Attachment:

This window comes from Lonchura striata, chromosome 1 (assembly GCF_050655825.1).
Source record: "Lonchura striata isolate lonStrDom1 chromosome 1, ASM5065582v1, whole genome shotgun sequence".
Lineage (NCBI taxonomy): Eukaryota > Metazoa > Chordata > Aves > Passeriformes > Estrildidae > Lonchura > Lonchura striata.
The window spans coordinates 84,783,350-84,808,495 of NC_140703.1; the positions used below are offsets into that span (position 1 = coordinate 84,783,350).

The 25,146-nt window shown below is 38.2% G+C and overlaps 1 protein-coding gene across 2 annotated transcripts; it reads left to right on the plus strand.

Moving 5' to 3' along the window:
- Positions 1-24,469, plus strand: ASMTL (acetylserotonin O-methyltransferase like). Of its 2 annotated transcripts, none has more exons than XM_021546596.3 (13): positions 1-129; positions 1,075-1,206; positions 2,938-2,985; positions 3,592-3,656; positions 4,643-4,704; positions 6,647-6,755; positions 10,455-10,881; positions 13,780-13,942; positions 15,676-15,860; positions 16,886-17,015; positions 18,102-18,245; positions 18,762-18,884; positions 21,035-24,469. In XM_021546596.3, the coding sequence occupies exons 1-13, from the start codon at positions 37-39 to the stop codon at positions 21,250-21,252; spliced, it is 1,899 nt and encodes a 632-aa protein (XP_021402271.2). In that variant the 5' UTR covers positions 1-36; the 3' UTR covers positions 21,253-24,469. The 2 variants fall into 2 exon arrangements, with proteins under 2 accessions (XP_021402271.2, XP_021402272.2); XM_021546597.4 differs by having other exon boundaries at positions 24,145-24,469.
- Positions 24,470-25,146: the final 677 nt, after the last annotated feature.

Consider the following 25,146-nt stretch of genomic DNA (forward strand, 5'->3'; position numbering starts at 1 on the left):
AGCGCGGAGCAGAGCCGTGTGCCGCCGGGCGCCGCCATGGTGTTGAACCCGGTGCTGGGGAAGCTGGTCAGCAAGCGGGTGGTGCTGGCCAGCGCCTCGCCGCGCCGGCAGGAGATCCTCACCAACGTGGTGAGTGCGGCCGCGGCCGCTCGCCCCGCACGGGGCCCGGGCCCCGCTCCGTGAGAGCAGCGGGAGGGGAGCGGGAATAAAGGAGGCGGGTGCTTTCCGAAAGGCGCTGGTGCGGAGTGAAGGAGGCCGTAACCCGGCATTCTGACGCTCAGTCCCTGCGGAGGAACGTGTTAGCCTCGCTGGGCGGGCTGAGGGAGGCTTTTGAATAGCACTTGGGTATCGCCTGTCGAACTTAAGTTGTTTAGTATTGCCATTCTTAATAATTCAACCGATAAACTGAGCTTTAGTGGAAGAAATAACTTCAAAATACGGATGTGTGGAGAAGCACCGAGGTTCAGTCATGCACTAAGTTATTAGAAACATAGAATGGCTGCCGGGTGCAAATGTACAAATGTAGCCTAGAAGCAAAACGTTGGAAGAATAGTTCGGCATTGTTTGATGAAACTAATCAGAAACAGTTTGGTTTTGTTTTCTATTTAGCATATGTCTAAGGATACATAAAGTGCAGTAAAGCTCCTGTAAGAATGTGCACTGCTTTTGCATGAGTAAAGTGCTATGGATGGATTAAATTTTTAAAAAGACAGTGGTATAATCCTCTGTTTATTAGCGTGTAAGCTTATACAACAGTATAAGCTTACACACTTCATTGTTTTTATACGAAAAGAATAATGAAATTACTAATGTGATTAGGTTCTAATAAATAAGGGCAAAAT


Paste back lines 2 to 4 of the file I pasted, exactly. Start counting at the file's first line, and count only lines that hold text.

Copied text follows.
Source record: "Lonchura striata isolate lonStrDom1 chromosome 1, ASM5065582v1, whole genome shotgun sequence".
Lineage (NCBI taxonomy): Eukaryota > Metazoa > Chordata > Aves > Passeriformes > Estrildidae > Lonchura > Lonchura striata.
The window spans coordinates 84,783,350-84,808,495 of NC_140703.1; the positions used below are offsets into that span (position 1 = coordinate 84,783,350).